First responders prepare for weekend flooding

A screen shot from video of the demolition of a diversion dam on the East Fork near Carson Valley Golf Course on Friday taken by J.T. Humphrey

A screen shot from video of the demolition of a diversion dam on the East Fork near Carson Valley Golf Course on Friday taken by J.T. Humphrey

Concerns about flooding along the East Fork of the Carson River led to the demolition of a logjam on Friday.

The jam was located at the diversion dam for the Rocky Slough and Virginia Alderman Canal.

Douglas County and East Fork Fire Protection District had been working at the location for two days in preparation for the demolition.

The East Fork crested at 13.57 feet 2:40 a.m. today at Horseshoe Bend, nearly dead center between the 13-foot action stage and the 14-foot minor flood stage, before beginning to recede.

The West Fork at Woodfords crested at 14.04 feet 9:45 p.m. Friday night, exceeding the minor flood stage of 13.5 feet.

River forecasts show the East Fork of the Carson River possibly hitting minor flood stage of 14 feet around 3 a.m. Sunday as Douglas County urged residents to prepare for high water.

The West Fork at Woodfords is expected to continue bouncing along above the 13.5 foot minor flood.

On Thursday, Douglas County updated its list of sandbag locations with Public Works and East Fork Fire Protection District standing by near spots susceptible to flooding to ensure water continues to flow, spokesman Eric Cachinero said.

Firefighters responded to a report of flooding on Kerry Lane by Carson Valley Golf Course on Wednesday and were back in the vicinity on Thursday.

The Nevada Department of Transportation has stationed excavators by the bridges on Highway 88 and 395 to pluck logs out of the river before they do any damage.

On Friday morning, an excavator was being used to shore up the bank of the East Fork with boulders just upstream of the Highway 88 bridge.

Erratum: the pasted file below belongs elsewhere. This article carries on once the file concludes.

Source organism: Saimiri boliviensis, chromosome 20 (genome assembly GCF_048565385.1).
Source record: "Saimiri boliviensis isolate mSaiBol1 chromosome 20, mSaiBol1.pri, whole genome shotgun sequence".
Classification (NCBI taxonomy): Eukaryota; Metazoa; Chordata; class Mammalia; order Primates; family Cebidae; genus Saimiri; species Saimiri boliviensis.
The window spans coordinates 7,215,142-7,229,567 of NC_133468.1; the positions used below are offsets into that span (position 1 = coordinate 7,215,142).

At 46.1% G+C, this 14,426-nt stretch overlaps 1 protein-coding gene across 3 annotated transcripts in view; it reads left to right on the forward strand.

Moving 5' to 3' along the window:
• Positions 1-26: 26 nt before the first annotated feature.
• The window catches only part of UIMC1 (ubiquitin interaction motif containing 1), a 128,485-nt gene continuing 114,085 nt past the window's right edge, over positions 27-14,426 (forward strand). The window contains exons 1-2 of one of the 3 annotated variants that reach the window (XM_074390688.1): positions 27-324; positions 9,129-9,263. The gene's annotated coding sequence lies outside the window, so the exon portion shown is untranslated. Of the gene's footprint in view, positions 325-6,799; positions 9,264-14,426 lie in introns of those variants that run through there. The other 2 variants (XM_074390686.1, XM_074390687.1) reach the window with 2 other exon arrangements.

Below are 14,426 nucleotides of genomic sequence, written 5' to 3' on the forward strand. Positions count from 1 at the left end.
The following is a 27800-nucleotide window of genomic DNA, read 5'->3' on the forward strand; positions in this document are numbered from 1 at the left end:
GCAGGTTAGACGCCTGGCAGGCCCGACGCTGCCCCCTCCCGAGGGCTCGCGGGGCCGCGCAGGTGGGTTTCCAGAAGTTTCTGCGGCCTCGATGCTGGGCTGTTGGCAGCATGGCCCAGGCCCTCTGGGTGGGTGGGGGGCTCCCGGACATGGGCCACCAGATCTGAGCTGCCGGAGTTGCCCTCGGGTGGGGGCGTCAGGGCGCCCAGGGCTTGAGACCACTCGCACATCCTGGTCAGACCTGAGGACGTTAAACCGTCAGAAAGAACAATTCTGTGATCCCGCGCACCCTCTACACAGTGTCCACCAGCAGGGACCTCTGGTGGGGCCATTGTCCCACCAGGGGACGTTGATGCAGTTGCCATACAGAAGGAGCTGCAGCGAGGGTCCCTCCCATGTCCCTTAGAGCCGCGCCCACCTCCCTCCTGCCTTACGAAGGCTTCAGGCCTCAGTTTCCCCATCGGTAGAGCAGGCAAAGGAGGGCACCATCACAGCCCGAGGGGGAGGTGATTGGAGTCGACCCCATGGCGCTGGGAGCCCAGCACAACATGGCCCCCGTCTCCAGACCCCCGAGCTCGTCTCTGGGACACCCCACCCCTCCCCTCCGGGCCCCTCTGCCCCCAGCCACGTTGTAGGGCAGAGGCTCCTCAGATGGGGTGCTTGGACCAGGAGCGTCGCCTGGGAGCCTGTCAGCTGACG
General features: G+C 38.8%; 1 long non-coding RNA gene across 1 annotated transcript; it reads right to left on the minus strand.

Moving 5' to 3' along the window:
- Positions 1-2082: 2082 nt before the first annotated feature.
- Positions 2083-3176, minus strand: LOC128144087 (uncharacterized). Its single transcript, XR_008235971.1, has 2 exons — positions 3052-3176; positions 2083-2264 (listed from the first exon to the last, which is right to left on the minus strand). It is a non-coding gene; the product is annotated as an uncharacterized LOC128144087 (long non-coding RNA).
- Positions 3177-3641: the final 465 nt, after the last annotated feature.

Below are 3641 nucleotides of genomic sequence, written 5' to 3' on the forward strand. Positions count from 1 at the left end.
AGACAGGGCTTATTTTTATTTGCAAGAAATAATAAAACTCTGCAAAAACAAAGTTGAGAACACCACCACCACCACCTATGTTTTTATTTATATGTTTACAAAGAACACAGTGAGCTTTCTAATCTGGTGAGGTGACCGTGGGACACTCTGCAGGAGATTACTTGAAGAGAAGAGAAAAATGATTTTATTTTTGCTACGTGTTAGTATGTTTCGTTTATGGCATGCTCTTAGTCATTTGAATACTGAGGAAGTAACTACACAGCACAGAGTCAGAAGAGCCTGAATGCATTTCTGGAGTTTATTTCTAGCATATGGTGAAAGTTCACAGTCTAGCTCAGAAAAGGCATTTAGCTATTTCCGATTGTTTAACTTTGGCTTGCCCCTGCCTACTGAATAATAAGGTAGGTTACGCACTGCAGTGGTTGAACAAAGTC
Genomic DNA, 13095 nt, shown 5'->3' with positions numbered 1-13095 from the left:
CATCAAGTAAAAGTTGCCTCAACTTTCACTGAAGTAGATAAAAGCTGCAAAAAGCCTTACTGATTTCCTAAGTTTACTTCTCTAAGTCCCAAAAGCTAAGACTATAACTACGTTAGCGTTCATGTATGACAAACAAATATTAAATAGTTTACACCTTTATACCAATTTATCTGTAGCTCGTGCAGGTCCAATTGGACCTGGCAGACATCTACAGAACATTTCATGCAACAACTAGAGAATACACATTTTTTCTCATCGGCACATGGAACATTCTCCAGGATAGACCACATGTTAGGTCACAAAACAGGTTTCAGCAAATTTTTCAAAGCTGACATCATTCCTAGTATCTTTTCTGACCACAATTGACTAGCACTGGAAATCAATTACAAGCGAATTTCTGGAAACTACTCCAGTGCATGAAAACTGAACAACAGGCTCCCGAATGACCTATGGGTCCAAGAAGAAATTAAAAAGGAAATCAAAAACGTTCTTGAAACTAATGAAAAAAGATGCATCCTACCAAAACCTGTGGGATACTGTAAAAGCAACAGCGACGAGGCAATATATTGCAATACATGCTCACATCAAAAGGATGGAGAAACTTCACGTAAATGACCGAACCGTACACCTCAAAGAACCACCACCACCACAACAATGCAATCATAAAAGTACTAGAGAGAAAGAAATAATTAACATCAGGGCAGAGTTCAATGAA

A flood watch that took effect on Thursday night is expected to continue through 8 p.m. Monday.

“The current period of unseasonably warmer temperatures will result in excessive snowmelt and runoff from higher mountain areas into lower elevation locations along the Carson River, Walker River basins and eastern Sierra Basins,” forecasters said. “Creeks, streams and main stem river areas will continue to run high, fast and cold after expiration of the watch.”

The West Fork of the Carson River reached minor flood stage at Woodfords for three days this week, leading to the closing of Mottsville Lane on Wednesday.

Both forks oscillate with troughs during the day and crests at night as the snow melts in the Sierra.

Residents should be prepared for potential road closures, Cachinero said.

Douglas County offers the following tips and resources:


• If you approach a flooded road, path, or walkway follow this rule: Turn Around, Don’t Drown.

• Driving through flooded roadways can be deadly.

• As few as 12 inches of moving floodwater can be enough to float and carry away a small vehicle.

• Six inches of moving water can knock an adult off their feet.

• Driving through 6 inches of standing water can cause vehicles to lose control and stall. Avoid flooded roads.

• Be aware of areas where water has receded. Roads may have weakened could collapse under the weight of a vehicle.

• Even a small amount of floodwater can hide dangers such as road collapse and debris.


While there are currently no evacuations in place due to flooding in Douglas County, keep these tips in mind to stay prepared should an evacuation happen:

• Sign up for Douglas County Reverse 911 here.

• Prepare for a flood by knowing your evacuation routes, how you will get there, and where you will stay.

• Get your “go bag” ready today in case you need to leave quickly due to a flood.

• If authorities advise or order an evacuation, do so immediately. But do not enter floodwaters in order to evacuate.


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